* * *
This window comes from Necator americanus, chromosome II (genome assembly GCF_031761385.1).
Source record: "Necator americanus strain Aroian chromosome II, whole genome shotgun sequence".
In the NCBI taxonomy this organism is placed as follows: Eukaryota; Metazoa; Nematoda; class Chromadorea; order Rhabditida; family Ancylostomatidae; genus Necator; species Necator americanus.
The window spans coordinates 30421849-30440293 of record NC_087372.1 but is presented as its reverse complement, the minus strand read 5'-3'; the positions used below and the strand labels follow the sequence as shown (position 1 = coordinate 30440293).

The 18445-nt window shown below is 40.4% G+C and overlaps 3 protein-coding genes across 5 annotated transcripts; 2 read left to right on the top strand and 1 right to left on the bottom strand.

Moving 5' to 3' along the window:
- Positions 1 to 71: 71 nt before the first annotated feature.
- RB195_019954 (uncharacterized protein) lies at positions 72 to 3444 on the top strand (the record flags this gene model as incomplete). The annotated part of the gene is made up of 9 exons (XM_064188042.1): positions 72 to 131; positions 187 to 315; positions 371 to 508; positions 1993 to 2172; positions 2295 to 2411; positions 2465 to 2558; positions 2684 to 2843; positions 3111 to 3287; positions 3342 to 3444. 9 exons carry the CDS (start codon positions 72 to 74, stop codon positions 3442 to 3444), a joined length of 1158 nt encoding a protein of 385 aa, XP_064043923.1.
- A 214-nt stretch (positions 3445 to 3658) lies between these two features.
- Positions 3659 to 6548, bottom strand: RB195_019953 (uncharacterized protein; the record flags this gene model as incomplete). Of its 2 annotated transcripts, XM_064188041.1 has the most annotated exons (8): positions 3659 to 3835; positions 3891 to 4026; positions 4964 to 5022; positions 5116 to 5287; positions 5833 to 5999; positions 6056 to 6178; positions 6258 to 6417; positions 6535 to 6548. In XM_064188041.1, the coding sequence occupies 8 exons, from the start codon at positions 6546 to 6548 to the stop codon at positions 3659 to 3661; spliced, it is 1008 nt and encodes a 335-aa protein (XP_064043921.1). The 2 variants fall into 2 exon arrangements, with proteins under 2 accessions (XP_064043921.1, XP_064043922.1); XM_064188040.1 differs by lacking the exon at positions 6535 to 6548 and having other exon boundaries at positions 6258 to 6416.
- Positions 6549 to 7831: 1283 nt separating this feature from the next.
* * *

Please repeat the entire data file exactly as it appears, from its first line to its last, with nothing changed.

This window comes from Necator americanus, chromosome II (genome assembly GCF_031761385.1).
Source record: "Necator americanus strain Aroian chromosome II, whole genome shotgun sequence".
In the NCBI taxonomy this organism is placed as follows: Eukaryota; Metazoa; Nematoda; class Chromadorea; order Rhabditida; family Ancylostomatidae; genus Necator; species Necator americanus.
The window spans coordinates 30421849-30440293 of record NC_087372.1 but is presented as its reverse complement, the minus strand read 5'-3'; the positions used below and the strand labels follow the sequence as shown (position 1 = coordinate 30440293).

The 18445-nt window shown below is 40.4% G+C and overlaps 3 protein-coding genes across 5 annotated transcripts; 2 read left to right on the top strand and 1 right to left on the bottom strand.

Moving 5' to 3' along the window:
- Positions 1 to 71: 71 nt before the first annotated feature.
- RB195_019954 (uncharacterized protein) lies at positions 72 to 3444 on the top strand (the record flags this gene model as incomplete). The annotated part of the gene is made up of 9 exons (XM_064188042.1): positions 72 to 131; positions 187 to 315; positions 371 to 508; positions 1993 to 2172; positions 2295 to 2411; positions 2465 to 2558; positions 2684 to 2843; positions 3111 to 3287; positions 3342 to 3444. 9 exons carry the CDS (start codon positions 72 to 74, stop codon positions 3442 to 3444), a joined length of 1158 nt encoding a protein of 385 aa, XP_064043923.1.
- A 214-nt stretch (positions 3445 to 3658) lies between these two features.
- Positions 3659 to 6548, bottom strand: RB195_019953 (uncharacterized protein; the record flags this gene model as incomplete). Of its 2 annotated transcripts, XM_064188041.1 has the most annotated exons (8): positions 3659 to 3835; positions 3891 to 4026; positions 4964 to 5022; positions 5116 to 5287; positions 5833 to 5999; positions 6056 to 6178; positions 6258 to 6417; positions 6535 to 6548. In XM_064188041.1, the coding sequence occupies 8 exons, from the start codon at positions 6546 to 6548 to the stop codon at positions 3659 to 3661; spliced, it is 1008 nt and encodes a 335-aa protein (XP_064043921.1). The 2 variants fall into 2 exon arrangements, with proteins under 2 accessions (XP_064043921.1, XP_064043922.1); XM_064188040.1 differs by lacking the exon at positions 6535 to 6548 and having other exon boundaries at positions 6258 to 6416.
- Positions 6549 to 7831: 1283 nt separating this feature from the next.